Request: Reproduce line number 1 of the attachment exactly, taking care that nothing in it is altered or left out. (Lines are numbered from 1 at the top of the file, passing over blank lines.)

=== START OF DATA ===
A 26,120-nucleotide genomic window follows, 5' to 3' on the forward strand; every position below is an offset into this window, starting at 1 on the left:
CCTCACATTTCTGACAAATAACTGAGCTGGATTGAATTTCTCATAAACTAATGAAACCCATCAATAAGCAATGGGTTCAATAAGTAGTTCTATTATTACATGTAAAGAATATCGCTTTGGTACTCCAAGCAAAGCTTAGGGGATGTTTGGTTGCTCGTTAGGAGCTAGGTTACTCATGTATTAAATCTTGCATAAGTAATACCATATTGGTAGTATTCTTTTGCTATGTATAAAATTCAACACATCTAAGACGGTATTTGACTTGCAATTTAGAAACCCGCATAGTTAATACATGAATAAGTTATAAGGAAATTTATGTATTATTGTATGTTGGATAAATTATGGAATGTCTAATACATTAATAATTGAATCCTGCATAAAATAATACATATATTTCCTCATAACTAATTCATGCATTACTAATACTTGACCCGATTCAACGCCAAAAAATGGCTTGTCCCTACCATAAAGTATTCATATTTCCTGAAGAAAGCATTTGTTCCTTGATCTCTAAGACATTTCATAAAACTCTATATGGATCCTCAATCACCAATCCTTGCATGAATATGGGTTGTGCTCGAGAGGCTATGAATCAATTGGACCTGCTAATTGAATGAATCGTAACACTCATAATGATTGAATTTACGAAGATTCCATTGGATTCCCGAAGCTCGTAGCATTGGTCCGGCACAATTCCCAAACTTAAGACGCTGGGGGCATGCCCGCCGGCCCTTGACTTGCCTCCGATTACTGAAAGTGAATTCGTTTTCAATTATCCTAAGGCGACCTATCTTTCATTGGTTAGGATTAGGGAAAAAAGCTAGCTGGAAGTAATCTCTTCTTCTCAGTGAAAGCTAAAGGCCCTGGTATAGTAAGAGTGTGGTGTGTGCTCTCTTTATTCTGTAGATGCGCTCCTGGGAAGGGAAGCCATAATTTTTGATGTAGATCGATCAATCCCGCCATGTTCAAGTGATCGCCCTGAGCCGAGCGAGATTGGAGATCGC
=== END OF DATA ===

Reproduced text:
A 26,120-nucleotide genomic window follows, 5' to 3' on the forward strand; every position below is an offset into this window, starting at 1 on the left: